TPD trains its officers to get in as quickly as they can with or without backup during an active-shooter situation. It’s likely backup could be a few blocks away.

The Tucson Police Department wants to help community members be prepared for active shooter incidents while reminding the public that they’re a possibility here, not a probability.

About 40 people attended a training at TPD’s west-side substation Thursday night to learn what in an active shooter or mass killing situation. The training was announced days after two mass shootings that left 31 people dead in Dayton, Ohio, and El Paso. TPD, however, offers the training each quarter and has done them for the last three years. The next course will be in November.

The training is based on the Department of Homeland Security’s “Run, hide, fight” model, which was developed several years ago, according to Sgt. Mallory Denzler. The model continues to be used because it’s easy for people to understand, and in an active shooter incident, a person will “not be thinking in chunks,” but rather microseconds, Denzler said.

TPD offers the training because violent encounters continue to occur and police need time to arrive at the scene. That means people have to survive on their own at first, Denzler said.

“That’s what we’re talking about, make no mistake about it. We are talking about saving your life,” Denzler told Thursday’s group.

“We aren’t going to stop you from getting scared,” Sgt. Allen Smith told the audience during his portion of the training, which centered on the importance on decision making in times of stress and the importance of staying mentally focused.

“Navy SEALs train for years and years and they still get scared. But they’re accustomed to that. They recognize those feelings and work through them.”

The idea is to plan ahead in one-second intervals, Smith said, adding that a misconception of the “Run, hide, fight” model is that it must be done in that order. The idea behind the model, he says, is that a person should pick their best option for a specific situation.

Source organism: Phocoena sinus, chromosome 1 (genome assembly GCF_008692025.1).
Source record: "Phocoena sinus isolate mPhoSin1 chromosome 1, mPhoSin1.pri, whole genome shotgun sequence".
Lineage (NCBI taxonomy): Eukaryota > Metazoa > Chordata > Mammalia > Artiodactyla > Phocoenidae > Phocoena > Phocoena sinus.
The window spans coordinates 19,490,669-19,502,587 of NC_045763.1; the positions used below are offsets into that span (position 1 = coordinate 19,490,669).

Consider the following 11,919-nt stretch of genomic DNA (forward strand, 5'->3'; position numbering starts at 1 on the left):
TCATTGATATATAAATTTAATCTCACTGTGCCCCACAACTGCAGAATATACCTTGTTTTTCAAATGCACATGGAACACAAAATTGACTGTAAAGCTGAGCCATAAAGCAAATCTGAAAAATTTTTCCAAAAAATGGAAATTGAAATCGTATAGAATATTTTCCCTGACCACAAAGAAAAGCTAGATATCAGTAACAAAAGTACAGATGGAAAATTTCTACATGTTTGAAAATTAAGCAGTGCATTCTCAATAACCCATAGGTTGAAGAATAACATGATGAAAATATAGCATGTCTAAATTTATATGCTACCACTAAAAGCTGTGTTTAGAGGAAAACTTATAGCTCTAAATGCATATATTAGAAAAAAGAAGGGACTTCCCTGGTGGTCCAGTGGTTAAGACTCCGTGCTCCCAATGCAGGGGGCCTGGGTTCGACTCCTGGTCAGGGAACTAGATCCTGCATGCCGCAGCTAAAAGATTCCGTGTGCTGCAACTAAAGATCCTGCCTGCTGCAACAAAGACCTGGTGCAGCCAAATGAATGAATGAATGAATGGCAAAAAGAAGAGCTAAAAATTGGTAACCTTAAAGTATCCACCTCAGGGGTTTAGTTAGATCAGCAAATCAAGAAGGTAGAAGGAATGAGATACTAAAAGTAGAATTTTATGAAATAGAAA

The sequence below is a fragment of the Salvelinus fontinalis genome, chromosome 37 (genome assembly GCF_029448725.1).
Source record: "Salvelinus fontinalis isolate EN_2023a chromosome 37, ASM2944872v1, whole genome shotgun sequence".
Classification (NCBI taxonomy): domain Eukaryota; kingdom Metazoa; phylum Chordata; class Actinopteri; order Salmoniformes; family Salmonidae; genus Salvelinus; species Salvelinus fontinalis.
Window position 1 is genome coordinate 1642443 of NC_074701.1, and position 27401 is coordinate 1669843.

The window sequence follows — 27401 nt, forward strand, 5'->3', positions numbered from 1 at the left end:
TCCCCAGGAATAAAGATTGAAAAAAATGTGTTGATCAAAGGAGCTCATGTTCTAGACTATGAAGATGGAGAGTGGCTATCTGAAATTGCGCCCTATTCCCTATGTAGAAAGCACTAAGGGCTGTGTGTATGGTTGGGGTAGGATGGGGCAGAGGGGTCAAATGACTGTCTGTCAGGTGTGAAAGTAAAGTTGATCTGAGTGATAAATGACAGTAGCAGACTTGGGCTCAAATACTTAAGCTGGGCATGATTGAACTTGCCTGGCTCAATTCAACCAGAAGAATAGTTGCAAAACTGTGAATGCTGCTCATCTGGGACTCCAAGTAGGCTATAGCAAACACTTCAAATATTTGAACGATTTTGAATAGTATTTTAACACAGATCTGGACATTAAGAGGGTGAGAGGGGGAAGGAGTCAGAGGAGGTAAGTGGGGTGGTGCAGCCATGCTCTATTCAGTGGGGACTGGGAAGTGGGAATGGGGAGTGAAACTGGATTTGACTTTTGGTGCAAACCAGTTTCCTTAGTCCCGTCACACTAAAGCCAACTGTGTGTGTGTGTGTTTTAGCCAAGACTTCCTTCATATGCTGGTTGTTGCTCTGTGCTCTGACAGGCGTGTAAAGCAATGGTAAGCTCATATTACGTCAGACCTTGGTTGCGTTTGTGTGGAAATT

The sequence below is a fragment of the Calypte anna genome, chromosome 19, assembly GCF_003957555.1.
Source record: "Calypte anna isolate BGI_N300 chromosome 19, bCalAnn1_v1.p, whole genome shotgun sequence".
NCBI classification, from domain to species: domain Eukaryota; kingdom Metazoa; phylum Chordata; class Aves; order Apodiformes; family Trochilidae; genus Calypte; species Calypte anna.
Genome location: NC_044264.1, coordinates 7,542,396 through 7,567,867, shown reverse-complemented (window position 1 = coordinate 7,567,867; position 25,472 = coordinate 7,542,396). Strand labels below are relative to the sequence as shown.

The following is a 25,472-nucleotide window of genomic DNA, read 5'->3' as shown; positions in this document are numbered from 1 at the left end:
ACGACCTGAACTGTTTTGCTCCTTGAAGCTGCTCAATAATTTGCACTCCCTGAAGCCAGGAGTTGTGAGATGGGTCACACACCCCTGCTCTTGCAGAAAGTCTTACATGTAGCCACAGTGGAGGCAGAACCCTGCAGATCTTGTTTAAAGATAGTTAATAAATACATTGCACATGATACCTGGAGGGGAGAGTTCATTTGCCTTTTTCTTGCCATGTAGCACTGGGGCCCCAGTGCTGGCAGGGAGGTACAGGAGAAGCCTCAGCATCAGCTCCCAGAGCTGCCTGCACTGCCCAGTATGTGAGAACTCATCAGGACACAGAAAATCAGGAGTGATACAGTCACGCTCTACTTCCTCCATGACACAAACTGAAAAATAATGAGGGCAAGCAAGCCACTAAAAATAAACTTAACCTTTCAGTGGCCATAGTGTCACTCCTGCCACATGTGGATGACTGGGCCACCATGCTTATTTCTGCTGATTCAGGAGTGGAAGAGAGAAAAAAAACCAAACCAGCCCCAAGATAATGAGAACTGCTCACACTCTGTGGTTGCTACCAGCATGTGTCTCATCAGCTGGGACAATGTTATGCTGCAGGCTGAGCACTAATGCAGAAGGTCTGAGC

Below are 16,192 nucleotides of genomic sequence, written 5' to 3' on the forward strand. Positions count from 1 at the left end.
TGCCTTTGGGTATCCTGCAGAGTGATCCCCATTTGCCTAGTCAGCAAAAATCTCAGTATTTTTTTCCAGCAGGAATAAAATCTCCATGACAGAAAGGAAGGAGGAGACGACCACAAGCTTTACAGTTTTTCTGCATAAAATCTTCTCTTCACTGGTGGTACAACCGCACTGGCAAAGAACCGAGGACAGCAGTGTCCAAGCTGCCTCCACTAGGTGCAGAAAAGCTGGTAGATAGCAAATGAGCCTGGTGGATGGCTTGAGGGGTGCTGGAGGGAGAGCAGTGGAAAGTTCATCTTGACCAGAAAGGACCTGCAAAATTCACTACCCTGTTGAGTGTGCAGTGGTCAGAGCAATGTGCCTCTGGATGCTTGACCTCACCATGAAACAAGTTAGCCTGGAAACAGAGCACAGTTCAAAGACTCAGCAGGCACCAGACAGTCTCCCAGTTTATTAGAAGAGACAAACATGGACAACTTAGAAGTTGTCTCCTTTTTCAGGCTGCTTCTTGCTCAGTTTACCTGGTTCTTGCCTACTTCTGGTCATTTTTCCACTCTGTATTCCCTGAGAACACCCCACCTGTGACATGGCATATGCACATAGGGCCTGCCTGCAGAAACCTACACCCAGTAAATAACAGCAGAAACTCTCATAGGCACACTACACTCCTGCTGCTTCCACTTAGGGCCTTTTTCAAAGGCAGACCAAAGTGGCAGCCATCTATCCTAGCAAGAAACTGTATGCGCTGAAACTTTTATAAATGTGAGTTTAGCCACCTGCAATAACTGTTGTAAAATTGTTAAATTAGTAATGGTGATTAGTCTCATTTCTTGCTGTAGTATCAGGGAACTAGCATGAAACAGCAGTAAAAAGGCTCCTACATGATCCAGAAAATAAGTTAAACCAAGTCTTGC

If a person runs, they should do so with the purpose of escaping and avoid long routes if the threat is close. If a person hides, they need to understand the difference between cover and concealment. Brick walls provide cover, but walls inside a building, typically made from drywall, provide concealment, Smith said.

Choosing to fight means doing so to survive while trying to destroy the attacker’s ability to see, think or breath, by targeting vital areas like the head, throat and groin, Smith said.

Those fighting need to consider things like the proximity of the attacker, nearby exits and what’s near that can be used as a weapon. Smith warned, if something is light enough to pick up and throw at an attacker, it’s probably not heavy enough to do much damage.

If people start thinking about the possibility of a violent encounter and start making a plan while they’re safe, they have a much better chance of surviving, Smith said.

When police arrive at an active attacker scene, they’re there to stop the threat and will likely not be very hospitable to bystanders. They listen for stimulus, bypass injured people and move with a purpose, because a rescue can’t occur until the threat is stopped, Smith said.

TPD trains its officers to get in as quickly as they can with or without backup. Because TPD has officers scattered across the city, it’s likely backup could be a few blocks away.

People involved in a mass attack situation can help police by providing 911 with information including the number of suspects, their location, physical description, the type or size of weapons and whether the suspect left a bag or object behind at the scene. With the increasing availability of explosives, that last piece of information can be vital in helping police locate any additional threats, Smith said.

Trusting one’s instincts and following the adage, “if you see something, say something,” are vital to help prevent violent encounters, Smith said.